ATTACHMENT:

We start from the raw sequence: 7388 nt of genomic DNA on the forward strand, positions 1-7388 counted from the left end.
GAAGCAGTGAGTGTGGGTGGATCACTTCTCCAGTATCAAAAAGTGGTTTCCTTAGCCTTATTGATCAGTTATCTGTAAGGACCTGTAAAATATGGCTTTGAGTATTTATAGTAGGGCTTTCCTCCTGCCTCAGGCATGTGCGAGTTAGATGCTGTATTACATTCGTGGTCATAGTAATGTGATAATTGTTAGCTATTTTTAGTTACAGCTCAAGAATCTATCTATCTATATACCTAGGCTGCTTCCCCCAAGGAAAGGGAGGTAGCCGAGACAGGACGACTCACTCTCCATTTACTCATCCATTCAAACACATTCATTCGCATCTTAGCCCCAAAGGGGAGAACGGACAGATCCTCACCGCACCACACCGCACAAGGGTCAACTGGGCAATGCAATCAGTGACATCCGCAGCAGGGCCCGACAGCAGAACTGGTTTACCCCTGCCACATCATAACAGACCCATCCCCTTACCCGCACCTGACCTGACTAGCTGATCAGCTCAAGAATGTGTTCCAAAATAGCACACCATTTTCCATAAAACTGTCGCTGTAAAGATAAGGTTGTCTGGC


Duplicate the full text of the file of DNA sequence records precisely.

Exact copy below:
We start from the raw sequence: 7388 nt of genomic DNA on the forward strand, positions 1-7388 counted from the left end.
GAAGCAGTGAGTGTGGGTGGATCACTTCTCCAGTATCAAAAAGTGGTTTCCTTAGCCTTATTGATCAGTTATCTGTAAGGACCTGTAAAATATGGCTTTGAGTATTTATAGTAGGGCTTTCCTCCTGCCTCAGGCATGTGCGAGTTAGATGCTGTATTACATTCGTGGTCATAGTAATGTGATAATTGTTAGCTATTTTTAGTTACAGCTCAAGAATCTATCTATCTATATACCTAGGCTGCTTCCCCCAAGGAAAGGGAGGTAGCCGAGACAGGACGACTCACTCTCCATTTACTCATCCATTCAAACACATTCATTCGCATCTTAGCCCCAAAGGGGAGAACGGACAGATCCTCACCGCACCACACCGCACAAGGGTCAACTGGGCAATGCAATCAGTGACATCCGCAGCAGGGCCCGACAGCAGAACTGGTTTACCCCTGCCACATCATAACAGACCCATCCCCTTACCCGCACCTGACCTGACTAGCTGATCAGCTCAAGAATGTGTTCCAAAATAGCACACCATTTTCCATAAAACTGTCGCTGTAAAGATAAGGTTGTCTGGC